Army logisticians face challenges that require agile and adaptive leaders that are trained to execute multifunctional logistics operations. In 2018, the Basic Officer Leadership Department (BOLD) implemented cross-functional training into the course design. In 2022, Army Logistics University (ALU) introduced a new training strategy and redesign of the multifunctional Logistics Basic Officer Leadership Course (LOG BOLC). The realistic demand for multifunctional lieutenants outweighs traditional training approaches to single-function quartermaster, ordnance, and transportation officers.
Army Doctrine Publication 6-22, Army Leadership and the Profession, states a leader’s development happens in three domains: self-development, institutional, and operational. Army Centers of Excellence provide junior leaders with branch-specific or specialized skills training. Army Strategy reinforces institutional and operational domains by providing guidance, intent, and objectives for training Soldiers to sustain mission readiness. Successful training programs empower Soldiers with the tools and resources needed to improve in all three domains.
Leaders across the Army emphasize the importance of being able to multitask. Logistics leaders are not only required to complete multiple tasks simultaneously, but the Army also relies on logistics platoon leaders to be multifunctional. Throughout the years, there has been a constant requirement for logistics units to perform logistics operations in small teams dispersed across austere operational environments. These teams operate under the leadership and guidance of a logistics platoon leader. By training multifunctional logistics, the LOG BOLC redesign better prepares logistics platoon leaders for the uncertainties of their first duty assignments and provides flexibility in talent management to unit commanders.
Multifunctional logistics platoon leaders allow commanders the talent management flexibility to respond effectively to logistical requirements needed within the operational environment. Previously, commanders struggled with branch-specific platoon leaders having insufficient knowledge and understanding of cross-functional responsibilities. As many as 27 percent of lieutenants have been initially assigned to duty positions other than their basic branches. Further, 53 percent of lieutenants served in positions outside of their basic branches before attending the Logistics Captains Career Course (LOG C3).
In May 2021, a Critical Task Site Selection Board (CTSSB) was conducted with leaders from within Forces Command, Combined Arms Support Command, Training and Doctrine Command, and ALU. The purpose of the CTSSB was to identify critical tasks for establishing logistics platoon leaders across all components who can make competent decisions in highly complex environments. As a result, logistics platoon leaders are trained to possess technical and tactical knowledge, characteristics, and abilities to achieve the commander’s desired end states.
Encompassing the results of the CTSSB, the holistic redesign shifted the legacy 16-week course format of functional areas separated by weeklong modules into six multifunctional integrated modules: Army Profession, Building Readiness, Mission Preparation, Large-Scale Combat Operations (LSCO) Foundation, Mission Execution, and Logistics Profession. LOG BOLC program of instruction (POI) still encompasses 48 percent of the previous quartermaster POI, 40 percent of the previous ordnance POI, and 41 percent of the previous transportation POI while adding 89 percent of multifunctional logistics tasks excluding initial military training (IMT) tasks. This holistic approach allowed revisions to the POI, training scenario, and Holistic Health and Fitness (H2F) initiative, increasing training rigor for students.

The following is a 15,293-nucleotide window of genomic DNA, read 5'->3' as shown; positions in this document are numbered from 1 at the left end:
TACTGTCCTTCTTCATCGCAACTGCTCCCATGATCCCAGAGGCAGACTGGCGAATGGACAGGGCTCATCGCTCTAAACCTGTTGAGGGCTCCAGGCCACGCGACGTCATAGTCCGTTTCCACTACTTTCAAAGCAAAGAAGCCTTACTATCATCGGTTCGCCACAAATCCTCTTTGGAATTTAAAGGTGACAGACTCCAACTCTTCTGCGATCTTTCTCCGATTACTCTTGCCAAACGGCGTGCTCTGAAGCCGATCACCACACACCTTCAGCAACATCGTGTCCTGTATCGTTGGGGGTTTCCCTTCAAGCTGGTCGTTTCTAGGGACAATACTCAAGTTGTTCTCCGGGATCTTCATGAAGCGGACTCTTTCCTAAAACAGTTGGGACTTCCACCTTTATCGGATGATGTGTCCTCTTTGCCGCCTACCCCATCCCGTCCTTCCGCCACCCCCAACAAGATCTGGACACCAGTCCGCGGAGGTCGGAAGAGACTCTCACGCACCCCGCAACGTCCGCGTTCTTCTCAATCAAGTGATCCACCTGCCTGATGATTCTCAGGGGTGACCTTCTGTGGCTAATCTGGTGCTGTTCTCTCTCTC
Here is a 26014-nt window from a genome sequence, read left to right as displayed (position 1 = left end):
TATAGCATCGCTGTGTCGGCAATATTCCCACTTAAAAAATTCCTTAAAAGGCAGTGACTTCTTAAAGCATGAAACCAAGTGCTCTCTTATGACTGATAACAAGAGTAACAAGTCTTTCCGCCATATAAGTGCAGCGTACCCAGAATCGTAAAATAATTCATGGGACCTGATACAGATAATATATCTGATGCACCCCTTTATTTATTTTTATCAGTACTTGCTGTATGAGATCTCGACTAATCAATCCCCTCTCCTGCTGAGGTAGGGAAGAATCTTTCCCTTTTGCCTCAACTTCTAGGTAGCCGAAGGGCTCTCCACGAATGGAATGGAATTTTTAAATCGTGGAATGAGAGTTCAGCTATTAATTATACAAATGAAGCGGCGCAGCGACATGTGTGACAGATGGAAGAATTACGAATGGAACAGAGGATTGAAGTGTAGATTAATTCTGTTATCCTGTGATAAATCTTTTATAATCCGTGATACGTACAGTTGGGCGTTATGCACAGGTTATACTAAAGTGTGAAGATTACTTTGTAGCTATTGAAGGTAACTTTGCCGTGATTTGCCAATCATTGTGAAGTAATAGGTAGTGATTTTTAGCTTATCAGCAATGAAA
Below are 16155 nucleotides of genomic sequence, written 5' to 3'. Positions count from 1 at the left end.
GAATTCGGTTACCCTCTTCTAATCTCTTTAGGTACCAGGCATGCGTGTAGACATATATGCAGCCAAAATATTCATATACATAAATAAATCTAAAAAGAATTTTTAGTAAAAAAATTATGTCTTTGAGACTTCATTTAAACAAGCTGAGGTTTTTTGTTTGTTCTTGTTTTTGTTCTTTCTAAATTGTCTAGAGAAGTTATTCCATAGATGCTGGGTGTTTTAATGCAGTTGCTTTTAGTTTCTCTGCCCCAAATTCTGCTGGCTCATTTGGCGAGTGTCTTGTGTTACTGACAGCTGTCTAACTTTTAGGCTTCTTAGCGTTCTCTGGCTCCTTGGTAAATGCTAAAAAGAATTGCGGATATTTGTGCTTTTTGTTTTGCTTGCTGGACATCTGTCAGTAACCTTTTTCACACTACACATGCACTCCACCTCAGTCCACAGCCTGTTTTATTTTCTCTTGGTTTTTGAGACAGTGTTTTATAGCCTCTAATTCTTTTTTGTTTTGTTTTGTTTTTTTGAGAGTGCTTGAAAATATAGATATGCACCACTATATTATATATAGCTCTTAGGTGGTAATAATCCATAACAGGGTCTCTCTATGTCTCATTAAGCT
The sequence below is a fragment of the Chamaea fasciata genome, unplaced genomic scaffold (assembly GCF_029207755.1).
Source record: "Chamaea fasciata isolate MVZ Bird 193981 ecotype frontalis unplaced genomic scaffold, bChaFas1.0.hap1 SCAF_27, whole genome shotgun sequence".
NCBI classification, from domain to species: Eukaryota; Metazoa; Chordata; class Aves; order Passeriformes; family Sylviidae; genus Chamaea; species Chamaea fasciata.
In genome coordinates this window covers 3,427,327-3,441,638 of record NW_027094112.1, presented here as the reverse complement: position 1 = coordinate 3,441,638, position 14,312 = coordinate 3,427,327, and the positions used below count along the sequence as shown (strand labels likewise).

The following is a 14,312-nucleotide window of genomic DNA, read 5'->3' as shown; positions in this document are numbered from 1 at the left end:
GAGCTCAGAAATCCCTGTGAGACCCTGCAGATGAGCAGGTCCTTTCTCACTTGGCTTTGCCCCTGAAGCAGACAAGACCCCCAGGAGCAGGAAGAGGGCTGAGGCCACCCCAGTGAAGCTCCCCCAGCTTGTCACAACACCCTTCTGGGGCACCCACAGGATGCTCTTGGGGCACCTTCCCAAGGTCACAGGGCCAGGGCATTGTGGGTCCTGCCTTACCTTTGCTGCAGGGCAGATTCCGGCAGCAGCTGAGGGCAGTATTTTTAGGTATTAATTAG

Along with the course redesign, BOLD realigned personnel into three teams: training, advising, and counseling; instructor; and tactics. The realignment enables talent management by assigning the right instructor for the right subject, which promotes subject matter expertise in each module. The training, advising, and counseling team facilitates the H2F initiative and adopts a crawl-walk-run methodology to train students to complete an Army Combat Fitness Test, a 4-mile by 36-minute run, a 12-mile ruck march, and a total of 8.5 hours of resilience training before graduation. The tactics team is then enabled to focus on assessments of the troop-leading procedures, orders process, combat trains command post establishment and operations, and convoy leadership.
With looming near-peer threats, training objectives have shifted from counterinsurgency threats to LSCO and multidomain operations (MDO). The new scenario used throughout LOG BOLC is set in the Indo-Pacific Command operational environment with the 1st Brigade Combat Team, 3rd Infantry Division supporting South Torbian operations against North Torbian aggression. Students receive road to war briefs throughout the course, coinciding with the module covered, reflecting the crawl-walk-run concept for a distribution platoon leader assigned to a forward support company supporting a combined arms battalion. The progressive training strategy begins with training in a garrison environment, deploying to the operational environment, and conducting mission support to maneuver battalion operations. The scenario incorporates a combined arms maneuver framework to build an understanding of armored brigade combat team organizations, weapon systems, operations, and roles while focusing on platoon leader duties at the tactical level. In addition to preparing lieutenants for any logistics lieutenant duty assignment, LOG BOLC also prepares logistics platoon leaders for LOG C3.